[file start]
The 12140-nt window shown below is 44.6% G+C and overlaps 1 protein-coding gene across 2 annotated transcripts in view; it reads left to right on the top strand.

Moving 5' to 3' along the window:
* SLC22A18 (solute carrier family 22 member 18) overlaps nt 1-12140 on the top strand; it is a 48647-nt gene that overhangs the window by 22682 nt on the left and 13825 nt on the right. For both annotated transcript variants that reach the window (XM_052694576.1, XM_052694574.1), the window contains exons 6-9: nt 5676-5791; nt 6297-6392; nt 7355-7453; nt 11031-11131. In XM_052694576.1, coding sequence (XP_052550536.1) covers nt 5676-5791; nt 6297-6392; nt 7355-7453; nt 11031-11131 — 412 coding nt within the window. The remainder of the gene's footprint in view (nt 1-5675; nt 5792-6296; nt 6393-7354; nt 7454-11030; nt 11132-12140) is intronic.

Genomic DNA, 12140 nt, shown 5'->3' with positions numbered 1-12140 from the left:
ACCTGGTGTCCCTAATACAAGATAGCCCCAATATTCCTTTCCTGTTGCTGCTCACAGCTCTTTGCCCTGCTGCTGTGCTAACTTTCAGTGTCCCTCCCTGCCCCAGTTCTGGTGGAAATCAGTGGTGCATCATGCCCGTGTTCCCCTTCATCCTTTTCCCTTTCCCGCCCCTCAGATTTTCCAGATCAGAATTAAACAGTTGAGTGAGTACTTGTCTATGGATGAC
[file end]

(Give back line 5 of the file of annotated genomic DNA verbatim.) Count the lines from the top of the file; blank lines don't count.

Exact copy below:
ACCTGGTGTCCCTAATACAAGATAGCCCCAATATTCCTTTCCTGTTGCTGCTCACAGCTCTTTGCCCTGCTGCTGTGCTAACTTTCAGTGTCCCTCCCTGCCCCAGTTCTGGTGGAAATCAGTGGTGCATCATGCCCGTGTTCCCCTTCATCCTTTTCCCTTTCCCGCCCCTCAGATTTTCCAGATCAGAATTAAACAGTTGAGTGAGTACTTGTCTATGGATGAC